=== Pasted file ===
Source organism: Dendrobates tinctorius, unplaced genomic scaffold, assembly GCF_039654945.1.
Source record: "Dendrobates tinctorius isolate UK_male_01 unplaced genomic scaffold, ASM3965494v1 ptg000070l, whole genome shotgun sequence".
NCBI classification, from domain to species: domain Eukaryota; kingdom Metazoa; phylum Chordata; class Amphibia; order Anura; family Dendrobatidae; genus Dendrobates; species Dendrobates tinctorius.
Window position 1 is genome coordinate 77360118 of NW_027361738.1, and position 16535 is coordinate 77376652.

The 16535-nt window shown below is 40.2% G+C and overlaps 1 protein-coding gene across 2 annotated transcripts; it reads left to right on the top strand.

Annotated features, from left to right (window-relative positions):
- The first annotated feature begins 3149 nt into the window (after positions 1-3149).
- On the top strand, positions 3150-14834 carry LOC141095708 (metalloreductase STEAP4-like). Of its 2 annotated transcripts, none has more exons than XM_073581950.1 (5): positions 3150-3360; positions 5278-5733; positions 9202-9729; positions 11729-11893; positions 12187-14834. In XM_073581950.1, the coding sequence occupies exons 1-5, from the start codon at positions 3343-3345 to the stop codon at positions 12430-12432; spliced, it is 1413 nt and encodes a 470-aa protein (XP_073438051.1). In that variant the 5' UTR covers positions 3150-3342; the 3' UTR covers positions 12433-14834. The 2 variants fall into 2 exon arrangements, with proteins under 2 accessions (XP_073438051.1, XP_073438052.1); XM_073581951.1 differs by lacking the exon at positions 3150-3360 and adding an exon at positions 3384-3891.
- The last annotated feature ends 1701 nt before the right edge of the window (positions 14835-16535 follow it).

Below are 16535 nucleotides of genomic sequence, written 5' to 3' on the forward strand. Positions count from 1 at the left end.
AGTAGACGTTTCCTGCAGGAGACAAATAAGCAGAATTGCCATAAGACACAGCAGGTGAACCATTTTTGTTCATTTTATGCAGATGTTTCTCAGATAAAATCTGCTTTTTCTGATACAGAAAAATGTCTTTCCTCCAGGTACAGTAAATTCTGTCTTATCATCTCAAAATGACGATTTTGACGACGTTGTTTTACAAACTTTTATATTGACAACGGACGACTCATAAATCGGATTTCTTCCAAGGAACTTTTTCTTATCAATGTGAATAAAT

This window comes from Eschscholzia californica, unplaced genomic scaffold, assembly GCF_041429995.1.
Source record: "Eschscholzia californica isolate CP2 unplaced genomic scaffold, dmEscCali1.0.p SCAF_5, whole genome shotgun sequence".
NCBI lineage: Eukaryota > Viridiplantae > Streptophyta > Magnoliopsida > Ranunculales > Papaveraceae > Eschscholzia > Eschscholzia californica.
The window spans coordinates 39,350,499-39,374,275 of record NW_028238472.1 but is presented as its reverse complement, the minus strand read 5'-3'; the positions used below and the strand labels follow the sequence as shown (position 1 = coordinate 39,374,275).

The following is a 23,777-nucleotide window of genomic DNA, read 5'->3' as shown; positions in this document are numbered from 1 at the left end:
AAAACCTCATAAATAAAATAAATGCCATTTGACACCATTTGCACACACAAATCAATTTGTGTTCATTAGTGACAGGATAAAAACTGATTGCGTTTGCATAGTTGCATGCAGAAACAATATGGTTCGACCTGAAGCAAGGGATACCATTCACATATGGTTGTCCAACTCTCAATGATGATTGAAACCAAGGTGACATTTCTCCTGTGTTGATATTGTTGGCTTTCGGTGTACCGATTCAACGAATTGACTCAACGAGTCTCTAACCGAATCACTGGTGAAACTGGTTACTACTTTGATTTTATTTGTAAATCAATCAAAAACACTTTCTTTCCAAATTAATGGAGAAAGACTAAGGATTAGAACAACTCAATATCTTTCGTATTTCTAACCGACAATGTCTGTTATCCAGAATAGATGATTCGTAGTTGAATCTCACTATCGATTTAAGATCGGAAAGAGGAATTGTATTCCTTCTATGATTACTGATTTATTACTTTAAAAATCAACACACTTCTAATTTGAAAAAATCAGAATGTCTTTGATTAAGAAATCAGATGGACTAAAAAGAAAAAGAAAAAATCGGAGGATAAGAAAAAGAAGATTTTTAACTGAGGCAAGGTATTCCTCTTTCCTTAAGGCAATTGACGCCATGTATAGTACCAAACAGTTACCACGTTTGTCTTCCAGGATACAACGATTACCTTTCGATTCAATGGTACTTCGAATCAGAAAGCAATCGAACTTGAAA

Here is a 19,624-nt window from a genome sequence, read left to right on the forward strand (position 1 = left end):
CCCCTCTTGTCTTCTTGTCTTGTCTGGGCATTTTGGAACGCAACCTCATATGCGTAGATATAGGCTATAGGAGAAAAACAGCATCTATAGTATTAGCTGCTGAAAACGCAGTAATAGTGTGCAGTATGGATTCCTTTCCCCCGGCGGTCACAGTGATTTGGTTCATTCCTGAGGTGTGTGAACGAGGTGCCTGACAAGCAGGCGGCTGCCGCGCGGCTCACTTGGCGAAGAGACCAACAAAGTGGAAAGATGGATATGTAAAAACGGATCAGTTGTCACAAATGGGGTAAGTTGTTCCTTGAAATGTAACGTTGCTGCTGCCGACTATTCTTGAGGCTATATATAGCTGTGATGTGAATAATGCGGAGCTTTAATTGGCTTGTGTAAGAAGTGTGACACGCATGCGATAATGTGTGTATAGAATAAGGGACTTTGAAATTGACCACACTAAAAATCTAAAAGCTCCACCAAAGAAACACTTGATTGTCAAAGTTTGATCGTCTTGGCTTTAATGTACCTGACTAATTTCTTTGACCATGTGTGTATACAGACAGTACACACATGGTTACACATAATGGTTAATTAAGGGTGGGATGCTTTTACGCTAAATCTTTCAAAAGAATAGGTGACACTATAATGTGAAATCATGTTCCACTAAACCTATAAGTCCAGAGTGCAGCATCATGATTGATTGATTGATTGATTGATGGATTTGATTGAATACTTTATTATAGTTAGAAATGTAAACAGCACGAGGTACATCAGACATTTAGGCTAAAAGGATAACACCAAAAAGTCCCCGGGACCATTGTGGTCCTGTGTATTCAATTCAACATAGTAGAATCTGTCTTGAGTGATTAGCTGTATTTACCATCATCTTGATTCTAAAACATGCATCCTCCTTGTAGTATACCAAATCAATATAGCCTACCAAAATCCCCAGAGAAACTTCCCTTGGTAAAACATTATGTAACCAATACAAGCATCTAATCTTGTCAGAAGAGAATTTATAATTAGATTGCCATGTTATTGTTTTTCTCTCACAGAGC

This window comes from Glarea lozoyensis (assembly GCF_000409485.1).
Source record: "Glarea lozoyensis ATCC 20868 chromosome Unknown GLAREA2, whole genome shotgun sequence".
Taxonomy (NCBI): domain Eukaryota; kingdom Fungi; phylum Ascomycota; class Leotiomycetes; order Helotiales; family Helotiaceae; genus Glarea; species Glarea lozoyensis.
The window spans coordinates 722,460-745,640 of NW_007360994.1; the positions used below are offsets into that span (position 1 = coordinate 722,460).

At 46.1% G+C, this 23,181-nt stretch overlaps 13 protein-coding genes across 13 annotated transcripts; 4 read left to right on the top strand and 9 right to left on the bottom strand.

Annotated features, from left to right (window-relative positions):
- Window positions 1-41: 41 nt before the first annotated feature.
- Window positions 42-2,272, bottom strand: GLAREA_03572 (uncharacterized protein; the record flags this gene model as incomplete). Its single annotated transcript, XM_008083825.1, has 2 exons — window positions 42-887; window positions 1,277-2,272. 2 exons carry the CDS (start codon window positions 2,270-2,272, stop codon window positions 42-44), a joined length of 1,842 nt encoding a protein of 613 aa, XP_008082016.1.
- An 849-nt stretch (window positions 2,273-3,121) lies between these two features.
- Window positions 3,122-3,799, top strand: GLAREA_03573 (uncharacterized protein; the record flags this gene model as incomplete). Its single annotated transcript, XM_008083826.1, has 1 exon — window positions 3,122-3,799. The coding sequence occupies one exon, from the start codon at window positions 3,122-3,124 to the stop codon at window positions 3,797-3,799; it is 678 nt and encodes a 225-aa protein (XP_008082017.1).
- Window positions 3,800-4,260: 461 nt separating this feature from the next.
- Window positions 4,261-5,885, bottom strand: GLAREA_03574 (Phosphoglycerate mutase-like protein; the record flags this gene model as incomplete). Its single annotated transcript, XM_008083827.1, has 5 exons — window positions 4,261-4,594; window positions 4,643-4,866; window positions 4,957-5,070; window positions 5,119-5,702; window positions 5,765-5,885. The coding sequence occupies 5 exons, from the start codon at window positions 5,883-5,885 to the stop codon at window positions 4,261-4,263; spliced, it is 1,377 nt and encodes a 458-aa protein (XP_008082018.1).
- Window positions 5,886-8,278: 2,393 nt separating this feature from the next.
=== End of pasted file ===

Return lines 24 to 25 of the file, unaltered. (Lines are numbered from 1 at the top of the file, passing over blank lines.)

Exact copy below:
At 46.1% G+C, this 23,181-nt stretch overlaps 13 protein-coding genes across 13 annotated transcripts; 4 read left to right on the top strand and 9 right to left on the bottom strand.

Annotated features, from left to right (window-relative positions):